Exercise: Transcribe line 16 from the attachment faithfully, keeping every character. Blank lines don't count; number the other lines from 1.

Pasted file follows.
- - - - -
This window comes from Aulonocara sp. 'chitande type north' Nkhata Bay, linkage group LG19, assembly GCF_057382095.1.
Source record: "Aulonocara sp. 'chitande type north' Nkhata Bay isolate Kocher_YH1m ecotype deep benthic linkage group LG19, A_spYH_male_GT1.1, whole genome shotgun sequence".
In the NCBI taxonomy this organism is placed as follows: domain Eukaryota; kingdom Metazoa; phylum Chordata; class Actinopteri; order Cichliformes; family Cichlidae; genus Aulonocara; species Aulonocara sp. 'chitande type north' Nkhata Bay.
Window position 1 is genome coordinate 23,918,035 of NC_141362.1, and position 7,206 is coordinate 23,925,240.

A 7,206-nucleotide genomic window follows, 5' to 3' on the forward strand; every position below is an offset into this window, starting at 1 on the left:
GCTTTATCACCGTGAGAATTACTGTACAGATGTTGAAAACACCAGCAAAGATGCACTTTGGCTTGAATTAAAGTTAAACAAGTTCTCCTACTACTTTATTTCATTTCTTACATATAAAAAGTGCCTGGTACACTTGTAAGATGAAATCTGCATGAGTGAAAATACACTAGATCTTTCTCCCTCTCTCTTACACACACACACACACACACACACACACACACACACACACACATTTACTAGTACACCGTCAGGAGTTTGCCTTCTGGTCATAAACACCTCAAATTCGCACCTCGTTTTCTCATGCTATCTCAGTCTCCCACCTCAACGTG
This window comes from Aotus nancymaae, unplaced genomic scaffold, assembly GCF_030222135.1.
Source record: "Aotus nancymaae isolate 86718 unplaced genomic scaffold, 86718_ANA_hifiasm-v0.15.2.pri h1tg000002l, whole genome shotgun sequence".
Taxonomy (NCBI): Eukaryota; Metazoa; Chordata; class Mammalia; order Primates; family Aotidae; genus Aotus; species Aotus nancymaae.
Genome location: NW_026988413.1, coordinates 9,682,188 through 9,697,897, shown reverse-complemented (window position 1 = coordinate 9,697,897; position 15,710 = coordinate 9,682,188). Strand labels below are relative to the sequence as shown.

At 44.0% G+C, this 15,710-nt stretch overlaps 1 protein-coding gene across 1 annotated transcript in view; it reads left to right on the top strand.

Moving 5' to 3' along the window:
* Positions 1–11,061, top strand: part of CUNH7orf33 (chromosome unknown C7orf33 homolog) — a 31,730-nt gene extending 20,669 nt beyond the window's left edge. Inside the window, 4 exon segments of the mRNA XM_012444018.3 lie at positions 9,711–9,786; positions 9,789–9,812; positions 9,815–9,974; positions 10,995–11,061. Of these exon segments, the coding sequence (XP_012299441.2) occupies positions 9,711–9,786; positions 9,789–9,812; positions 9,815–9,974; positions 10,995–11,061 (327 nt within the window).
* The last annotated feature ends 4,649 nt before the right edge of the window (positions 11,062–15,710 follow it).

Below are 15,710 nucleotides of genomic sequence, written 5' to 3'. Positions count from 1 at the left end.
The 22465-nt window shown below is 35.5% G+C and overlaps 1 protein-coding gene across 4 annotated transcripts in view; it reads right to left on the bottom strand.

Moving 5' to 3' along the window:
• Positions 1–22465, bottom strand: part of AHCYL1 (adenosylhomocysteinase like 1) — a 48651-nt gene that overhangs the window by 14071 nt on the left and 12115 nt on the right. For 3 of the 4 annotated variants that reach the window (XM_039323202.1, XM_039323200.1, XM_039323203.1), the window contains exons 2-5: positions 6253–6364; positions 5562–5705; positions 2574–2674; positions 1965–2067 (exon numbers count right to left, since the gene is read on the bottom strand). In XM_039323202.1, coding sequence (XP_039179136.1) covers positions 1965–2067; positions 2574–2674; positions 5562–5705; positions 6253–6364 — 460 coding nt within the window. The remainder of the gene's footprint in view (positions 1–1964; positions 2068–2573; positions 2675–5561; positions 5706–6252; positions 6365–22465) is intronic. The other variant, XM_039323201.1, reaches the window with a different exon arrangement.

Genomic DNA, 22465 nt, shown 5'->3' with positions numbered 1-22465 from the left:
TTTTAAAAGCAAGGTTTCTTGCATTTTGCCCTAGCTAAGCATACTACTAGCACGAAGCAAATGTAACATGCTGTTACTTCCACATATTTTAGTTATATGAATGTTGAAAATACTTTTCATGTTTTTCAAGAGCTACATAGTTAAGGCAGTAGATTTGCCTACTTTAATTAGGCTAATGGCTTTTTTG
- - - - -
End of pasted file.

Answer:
The 22465-nt window shown below is 35.5% G+C and overlaps 1 protein-coding gene across 4 annotated transcripts in view; it reads right to left on the bottom strand.